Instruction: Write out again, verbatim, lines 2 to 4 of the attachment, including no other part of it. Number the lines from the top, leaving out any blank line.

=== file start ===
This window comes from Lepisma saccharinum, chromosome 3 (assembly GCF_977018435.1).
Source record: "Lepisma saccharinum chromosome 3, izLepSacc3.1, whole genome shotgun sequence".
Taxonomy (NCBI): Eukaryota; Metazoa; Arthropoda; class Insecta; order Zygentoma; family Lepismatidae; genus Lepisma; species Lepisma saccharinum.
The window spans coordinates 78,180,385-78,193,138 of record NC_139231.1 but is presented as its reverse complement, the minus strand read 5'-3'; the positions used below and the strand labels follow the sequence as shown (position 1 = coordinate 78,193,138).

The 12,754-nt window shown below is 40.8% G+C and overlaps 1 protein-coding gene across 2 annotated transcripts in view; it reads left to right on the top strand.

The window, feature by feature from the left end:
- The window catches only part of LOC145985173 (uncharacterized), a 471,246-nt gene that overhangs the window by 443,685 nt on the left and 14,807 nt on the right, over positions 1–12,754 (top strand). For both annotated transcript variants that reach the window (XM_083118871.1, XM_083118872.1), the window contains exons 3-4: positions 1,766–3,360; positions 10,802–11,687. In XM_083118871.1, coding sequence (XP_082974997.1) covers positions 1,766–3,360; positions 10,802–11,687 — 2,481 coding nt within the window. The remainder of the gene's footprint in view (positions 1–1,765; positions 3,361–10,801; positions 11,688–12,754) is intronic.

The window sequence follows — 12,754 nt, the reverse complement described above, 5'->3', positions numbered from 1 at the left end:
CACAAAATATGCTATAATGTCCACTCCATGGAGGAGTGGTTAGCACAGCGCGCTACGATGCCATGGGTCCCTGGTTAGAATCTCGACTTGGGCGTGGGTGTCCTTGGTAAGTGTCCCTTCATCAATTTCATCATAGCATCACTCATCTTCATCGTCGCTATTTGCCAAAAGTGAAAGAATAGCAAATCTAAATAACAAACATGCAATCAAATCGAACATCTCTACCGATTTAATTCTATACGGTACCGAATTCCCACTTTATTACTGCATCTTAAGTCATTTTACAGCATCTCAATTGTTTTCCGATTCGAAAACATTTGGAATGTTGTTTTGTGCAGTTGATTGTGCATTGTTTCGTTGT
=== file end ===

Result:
Source record: "Lepisma saccharinum chromosome 3, izLepSacc3.1, whole genome shotgun sequence".
Taxonomy (NCBI): Eukaryota; Metazoa; Arthropoda; class Insecta; order Zygentoma; family Lepismatidae; genus Lepisma; species Lepisma saccharinum.
The window spans coordinates 78,180,385-78,193,138 of record NC_139231.1 but is presented as its reverse complement, the minus strand read 5'-3'; the positions used below and the strand labels follow the sequence as shown (position 1 = coordinate 78,193,138).